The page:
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Suse 9.1 Pro su password stopped working

Just installed the system and su password worked the first few times and then just stopped working.  I can login as root and password works, but su password doesn't work under another user.

This has occurred on two different systems and both are 9.1 Pro.  Any ideas how I can fix this - I'm relatively new to linux.

I appreciate the help.
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neundorf
Asked:
neundorf
1 Solution
 
de2ZotjesCommented:
su password ? I don't quite understand why you would do that. you normally type "su" or "su -" and then you are prompted for the root password.
The second argument to su is the username you want to become.
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neundorfAuthor Commented:
Thanks for responding - I did not explain myself very well.  The root password does not work when entering the root password after 'su' in a terminal window.  I get a 'incorrect password' message.  I can log into root with the same password without any issues.

The problem is trying to get 'su' to work in terminal window when logged in as another user - the rott password under 'su' doesn't work.

It isn't the sticky bit causing the problem either.  It's not a keyboard issue either.  The password is being typed correctly.

I'm stumped so far.
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mmarthaCommented:
In FreeBSD you must add the users to the "wheel" group in order to allow them to access the su function (they can execute it, but doesn't recognize them as root even if they input the correct password)... even though Linux != FreeBSD... just a thought :P hehe sorry if I'm disturbing here :S


MMarts
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de2ZotjesCommented:
su uses pam to hanble passwords and stuff. Check the file /etc/pam.d/su for weirdness.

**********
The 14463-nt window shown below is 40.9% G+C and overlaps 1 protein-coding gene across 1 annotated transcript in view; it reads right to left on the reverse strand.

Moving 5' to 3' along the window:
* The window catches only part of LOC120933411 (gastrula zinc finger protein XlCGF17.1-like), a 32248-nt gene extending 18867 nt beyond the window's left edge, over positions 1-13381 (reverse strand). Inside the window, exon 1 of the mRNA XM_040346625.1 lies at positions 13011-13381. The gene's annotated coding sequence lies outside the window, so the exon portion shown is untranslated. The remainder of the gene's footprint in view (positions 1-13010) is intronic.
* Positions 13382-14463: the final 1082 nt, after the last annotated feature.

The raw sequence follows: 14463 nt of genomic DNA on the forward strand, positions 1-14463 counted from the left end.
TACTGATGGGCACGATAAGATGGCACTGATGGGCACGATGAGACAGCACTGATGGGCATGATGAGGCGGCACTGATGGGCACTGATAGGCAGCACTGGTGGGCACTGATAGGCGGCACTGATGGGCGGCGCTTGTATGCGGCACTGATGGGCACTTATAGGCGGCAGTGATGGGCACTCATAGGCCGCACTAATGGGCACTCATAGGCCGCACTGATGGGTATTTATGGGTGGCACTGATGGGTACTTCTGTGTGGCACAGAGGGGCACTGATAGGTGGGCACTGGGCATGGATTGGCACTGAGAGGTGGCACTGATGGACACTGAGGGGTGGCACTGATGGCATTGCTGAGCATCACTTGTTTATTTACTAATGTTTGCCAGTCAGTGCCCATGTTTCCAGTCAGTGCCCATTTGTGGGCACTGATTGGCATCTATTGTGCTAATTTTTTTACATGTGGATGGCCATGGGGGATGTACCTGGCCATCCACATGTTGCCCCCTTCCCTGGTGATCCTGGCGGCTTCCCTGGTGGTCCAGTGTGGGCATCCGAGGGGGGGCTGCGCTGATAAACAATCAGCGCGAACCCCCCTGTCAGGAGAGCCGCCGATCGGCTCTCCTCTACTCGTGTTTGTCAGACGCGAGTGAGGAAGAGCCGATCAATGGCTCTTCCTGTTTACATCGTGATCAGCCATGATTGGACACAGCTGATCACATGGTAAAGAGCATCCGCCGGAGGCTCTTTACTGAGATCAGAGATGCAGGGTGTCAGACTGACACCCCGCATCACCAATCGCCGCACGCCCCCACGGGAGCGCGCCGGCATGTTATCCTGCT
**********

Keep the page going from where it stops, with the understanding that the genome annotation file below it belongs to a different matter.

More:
I am not running any suse machines so I do not have a sample of a suse box but on my Gentoo it reads as follows: (users in group wheel can su from any terminal)

auth       sufficient   /lib/security/pam_rootok.so
# Comment this to allow any user, even those not in the 'wheel'
# group to su
auth       required     /lib/security/pam_wheel.so use_uid
auth       required     /lib/security/pam_stack.so service=system-auth
account    required     /lib/security/pam_stack.so service=system-auth
password   required     /lib/security/pam_stack.so service=system-auth
session    required     /lib/security/pam_stack.so service=system-auth
session    optional     /lib/security/pam_xauth.so
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ITG-SSNACommented:
Is the sticky bit set on SU?

[root@charlene log]# ls -lF /bin/su
-rwsr-xr-x    1 root     root        19132 Oct 19  2004 /bin/su*

The 's' in the permissions is for the sticky bit. This means that the command is run with the privileges from the user owning the command, not the privileges of the user executing the command. Change the settings of the sticky bit with chmod.

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de2ZotjesCommented:
Please refer to the setuid-bit as the setuid-bit. The sticky bit is an entirely different beast and its function is not related to changing userid's.

But even worse, the guy who asked the question allready said that it isn't the "sticky" bit. Read the comments first...
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ITG-SSNACommented:
Touchy! Why are you worried so much about me instead of him?

Regardless, it's what fixed my problem like this in the past, if that's not the problem, then you likely have one of a few things.
You aren't in the SU ables file, you can modify the user account properties with some of the onboard tools, and set to allow SU. There is also a config file called 'suable' in some cases.

Please post the output of this command if you haven't fixed it yet:

tail -f /var/log/messages

Then in another terminal window try to su, and watch the logs.

Thanks

~KB
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